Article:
The documentary is all fluff and no substance.

M-I-C, K-E-Y, P-R P-R P-R.

Mickey: The Story of a Mouse asks a lot of questions. Why is the character of Mickey Mouse so iconic, and why is his simple, three-circle image so powerful the world over? What role does Mickey Mouse play in the development of not only American popular culture, but also of propaganda and cultural mythology? Are we going to talk about Walt Disney’s controversial views on utopian society, or the people his company displaced in an attempt to create that society? Of course not. Those questions would be addressed in a documentary, and what we’ve got here is an ad.

The Story of a Mouse functions as a 93-minute ad for Disney+, one that parents are likely to show their kids and then turn off before bedtime. The film features talking heads of children and veritable “Disney Adults” talking about the meaning of the mouse in their lives, chosen for a diversity that feels cheap and manufactured. Someone actually uses the phrase “pull yourself up by your bootstraps” to refer to Walt’s upbringing and career as an inspiration to others. A company spokesperson pretends to be flabbergasted at the idea that Disney has forever changed the history of copyright law with Mickey Mouse, and very little information is ever contested at the expense of Walt’s archival voiceover narration.

For what it’s worth, the film is worth watching if you are a fan of animation history. The middle is devoted to exploring the importance of hand drawing, the development of inkers (and the gendered role that tracing and inking subsequently took on), and how films like Fantasia (1940) changed both the cultural view of animation and Mickey as a character. Experts espouse the history of how Mickey and friends evolved throughout the twentieth century, responding and reacting to war, social movements, and mass commercialization. This history, while fascinating — at one point Minnie and Pluto starred in a spot encouraging kids to save and donate bacon grease to make bombs — is not trustworthy. It is outlined mostly by Disney employees hand-picked to appear in a documentary by and about Disney, for Disney+; though Tremolo Productions, the family-friendly company that made the film, is not owned by Disney, they were deep in the pocket of the mouse. I am baffled by articles claiming that the brief moments touching on Mickey in blackface were somehow daring, given that they were sandwiched between teary-eyed talking heads that imply that Mickey (as a sentient being) had to grow and change alongside white Americans and an abrupt shift to a promo for Disney World’s 50th Anniversary. This is not film, but PR.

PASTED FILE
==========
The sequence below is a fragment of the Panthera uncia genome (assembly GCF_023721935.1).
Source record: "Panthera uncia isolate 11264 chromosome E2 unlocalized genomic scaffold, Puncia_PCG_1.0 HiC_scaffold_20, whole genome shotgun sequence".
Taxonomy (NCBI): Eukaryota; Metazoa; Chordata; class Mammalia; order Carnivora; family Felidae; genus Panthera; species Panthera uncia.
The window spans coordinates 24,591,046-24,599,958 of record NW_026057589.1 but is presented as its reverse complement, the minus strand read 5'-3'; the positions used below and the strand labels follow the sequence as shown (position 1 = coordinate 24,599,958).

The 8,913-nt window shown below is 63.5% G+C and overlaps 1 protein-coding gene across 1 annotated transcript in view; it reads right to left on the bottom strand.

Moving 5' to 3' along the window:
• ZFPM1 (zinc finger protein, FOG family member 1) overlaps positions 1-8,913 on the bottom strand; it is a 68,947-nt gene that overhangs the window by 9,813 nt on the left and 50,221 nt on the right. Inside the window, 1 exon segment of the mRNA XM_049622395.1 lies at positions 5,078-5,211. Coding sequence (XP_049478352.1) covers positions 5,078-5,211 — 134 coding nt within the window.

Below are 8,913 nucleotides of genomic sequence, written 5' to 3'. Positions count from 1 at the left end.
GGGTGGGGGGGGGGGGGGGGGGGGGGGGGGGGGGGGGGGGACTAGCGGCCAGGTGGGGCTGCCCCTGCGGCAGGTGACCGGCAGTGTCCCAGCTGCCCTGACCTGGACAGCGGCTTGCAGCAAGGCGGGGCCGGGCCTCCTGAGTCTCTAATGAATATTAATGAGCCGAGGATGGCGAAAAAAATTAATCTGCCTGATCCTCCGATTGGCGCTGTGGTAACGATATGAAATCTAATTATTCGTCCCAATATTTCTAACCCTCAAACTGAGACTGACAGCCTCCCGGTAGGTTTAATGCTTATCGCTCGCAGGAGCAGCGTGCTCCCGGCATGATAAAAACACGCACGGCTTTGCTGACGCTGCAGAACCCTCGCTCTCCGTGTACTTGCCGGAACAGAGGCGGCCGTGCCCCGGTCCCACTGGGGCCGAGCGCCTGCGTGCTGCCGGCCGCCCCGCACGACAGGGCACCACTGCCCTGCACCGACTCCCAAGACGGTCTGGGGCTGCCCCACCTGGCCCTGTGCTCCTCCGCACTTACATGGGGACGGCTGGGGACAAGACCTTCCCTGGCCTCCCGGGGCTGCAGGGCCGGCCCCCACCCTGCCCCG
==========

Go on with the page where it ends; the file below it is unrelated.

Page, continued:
And why shouldn’t it be? Why should I have gone into this film expecting anything more? Perhaps because The Story of a Mouse premiered at a film festival, not Disney’s annual shareholders meeting. What is the purpose of Disney premiering their content (and let’s not call it anything else at this point) at an event that isn’t dominated by their brand? If Disney hosted its own film festival, fans would flock and fawn over themselves. Showing Disney material elsewhere just feels superfluous now. The mouse already has a claw in every other facet of modern life, and if Mickey is always innovating, why not just cut to the chase? At least then we can better separate documentaries that dig deep into the heart of complicated matters from those producing made-for-TV fluff on mice and men.

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